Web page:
Data Migration Tutorial

In this tutorial, we look into transforming a simple cryptocurrency service into an advanced one so that the user data is preserved. This demonstrates one of the key features of the Exonum framework: first-class service lifecycle.


The migration logic is embedded into the source code of the advanced cryptocurrency service.

How Service Migration Works

First, a brief overview of service migrations. The goal of a migration is to update the business logic of the service, for example, in order to add new functionality (such as new transaction types or new API endpoints), fix a bug or update service dependency. Not all migrations are limited to the updates of the service logic, though. In some cases, we would like to transform service data as well. Such data migrations can be robustly executed by Exonum so that every node in the blockchain network arrives at the same migrated data in time before the migrated data is used.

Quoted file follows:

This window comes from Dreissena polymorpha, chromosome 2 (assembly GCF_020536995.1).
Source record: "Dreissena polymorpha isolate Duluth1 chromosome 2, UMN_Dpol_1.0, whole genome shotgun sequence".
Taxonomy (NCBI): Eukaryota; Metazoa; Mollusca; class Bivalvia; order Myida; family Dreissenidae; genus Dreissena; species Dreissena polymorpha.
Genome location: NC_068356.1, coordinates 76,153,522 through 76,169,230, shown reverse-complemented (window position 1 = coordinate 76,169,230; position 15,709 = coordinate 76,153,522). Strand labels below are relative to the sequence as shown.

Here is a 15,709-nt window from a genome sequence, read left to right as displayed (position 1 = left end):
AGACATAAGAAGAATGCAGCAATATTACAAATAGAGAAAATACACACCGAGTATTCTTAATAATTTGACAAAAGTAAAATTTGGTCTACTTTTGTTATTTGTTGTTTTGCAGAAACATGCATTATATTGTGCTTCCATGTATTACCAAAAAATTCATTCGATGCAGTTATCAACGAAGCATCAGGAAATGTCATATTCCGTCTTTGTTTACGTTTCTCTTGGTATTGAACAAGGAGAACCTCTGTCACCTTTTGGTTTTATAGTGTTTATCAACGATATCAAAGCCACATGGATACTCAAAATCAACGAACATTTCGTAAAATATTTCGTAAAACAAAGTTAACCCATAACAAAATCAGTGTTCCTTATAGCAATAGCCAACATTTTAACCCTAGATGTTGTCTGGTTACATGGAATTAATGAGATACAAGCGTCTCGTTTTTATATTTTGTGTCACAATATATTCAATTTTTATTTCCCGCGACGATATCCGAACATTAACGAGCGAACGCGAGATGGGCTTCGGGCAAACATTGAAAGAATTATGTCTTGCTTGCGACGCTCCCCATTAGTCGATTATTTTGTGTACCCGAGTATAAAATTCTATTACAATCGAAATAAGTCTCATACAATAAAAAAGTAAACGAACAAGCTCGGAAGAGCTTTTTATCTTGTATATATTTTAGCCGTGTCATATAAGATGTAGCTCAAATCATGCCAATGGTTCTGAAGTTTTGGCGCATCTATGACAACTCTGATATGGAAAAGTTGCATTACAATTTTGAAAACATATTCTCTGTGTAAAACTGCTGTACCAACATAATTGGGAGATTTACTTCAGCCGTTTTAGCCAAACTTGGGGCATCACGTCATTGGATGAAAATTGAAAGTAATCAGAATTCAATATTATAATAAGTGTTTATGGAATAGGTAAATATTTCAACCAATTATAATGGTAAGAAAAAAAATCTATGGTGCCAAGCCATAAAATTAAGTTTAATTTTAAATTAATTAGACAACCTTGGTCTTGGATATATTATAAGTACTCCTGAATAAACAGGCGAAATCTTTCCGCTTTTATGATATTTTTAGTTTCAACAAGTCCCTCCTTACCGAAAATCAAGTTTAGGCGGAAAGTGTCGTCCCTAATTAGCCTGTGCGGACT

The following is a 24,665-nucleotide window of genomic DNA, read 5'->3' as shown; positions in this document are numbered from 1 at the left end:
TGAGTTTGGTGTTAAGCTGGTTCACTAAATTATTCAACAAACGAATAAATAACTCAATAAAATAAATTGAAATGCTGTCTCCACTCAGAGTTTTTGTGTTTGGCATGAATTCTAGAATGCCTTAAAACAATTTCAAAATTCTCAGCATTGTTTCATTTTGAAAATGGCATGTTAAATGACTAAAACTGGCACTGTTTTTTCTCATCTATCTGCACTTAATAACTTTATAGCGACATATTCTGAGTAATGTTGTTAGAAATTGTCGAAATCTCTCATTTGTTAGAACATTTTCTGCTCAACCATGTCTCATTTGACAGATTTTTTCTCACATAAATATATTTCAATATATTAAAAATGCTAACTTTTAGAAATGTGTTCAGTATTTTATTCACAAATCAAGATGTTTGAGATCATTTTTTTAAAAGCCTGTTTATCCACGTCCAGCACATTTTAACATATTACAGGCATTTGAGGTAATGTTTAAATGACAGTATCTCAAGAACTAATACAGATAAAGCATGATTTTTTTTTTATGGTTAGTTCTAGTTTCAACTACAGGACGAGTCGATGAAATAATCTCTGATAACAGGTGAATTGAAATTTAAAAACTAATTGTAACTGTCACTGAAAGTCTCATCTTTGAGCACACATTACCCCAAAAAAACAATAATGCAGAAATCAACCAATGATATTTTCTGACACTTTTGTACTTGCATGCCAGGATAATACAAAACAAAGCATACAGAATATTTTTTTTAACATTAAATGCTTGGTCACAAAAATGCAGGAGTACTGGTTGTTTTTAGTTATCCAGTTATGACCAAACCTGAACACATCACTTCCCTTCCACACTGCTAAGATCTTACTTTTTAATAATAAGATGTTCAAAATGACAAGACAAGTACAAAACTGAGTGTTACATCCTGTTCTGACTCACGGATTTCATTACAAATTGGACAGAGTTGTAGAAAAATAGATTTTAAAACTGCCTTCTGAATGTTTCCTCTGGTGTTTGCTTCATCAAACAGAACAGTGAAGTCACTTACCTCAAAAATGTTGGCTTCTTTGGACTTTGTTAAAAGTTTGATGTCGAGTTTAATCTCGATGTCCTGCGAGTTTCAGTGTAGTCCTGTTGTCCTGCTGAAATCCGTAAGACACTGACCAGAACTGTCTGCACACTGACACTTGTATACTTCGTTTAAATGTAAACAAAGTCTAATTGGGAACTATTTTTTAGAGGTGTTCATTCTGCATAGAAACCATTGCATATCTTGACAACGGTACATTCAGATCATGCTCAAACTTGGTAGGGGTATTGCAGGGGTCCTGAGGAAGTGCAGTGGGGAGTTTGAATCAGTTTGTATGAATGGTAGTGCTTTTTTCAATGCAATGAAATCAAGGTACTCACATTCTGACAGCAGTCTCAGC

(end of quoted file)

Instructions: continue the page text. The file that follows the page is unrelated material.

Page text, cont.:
Transition from a simple cryptocurrency service to an advanced one requires data migration since the data layout of the advanced service has evolved significantly:

Without data migration mechanism, it would be necessary to support the legacy data separately (thus bloating the codebase and reducing maintainability), hard-code it into service initialization, or abandon it altogether. Migration provides a swift solution for this problem.

Writing Migration Script

Data migrations consist of one or more migration scripts, which are atomically applied to the blockchain state on each node. (Before the script is applied, the supervisor service checks that the script outcome is the same on all nodes.)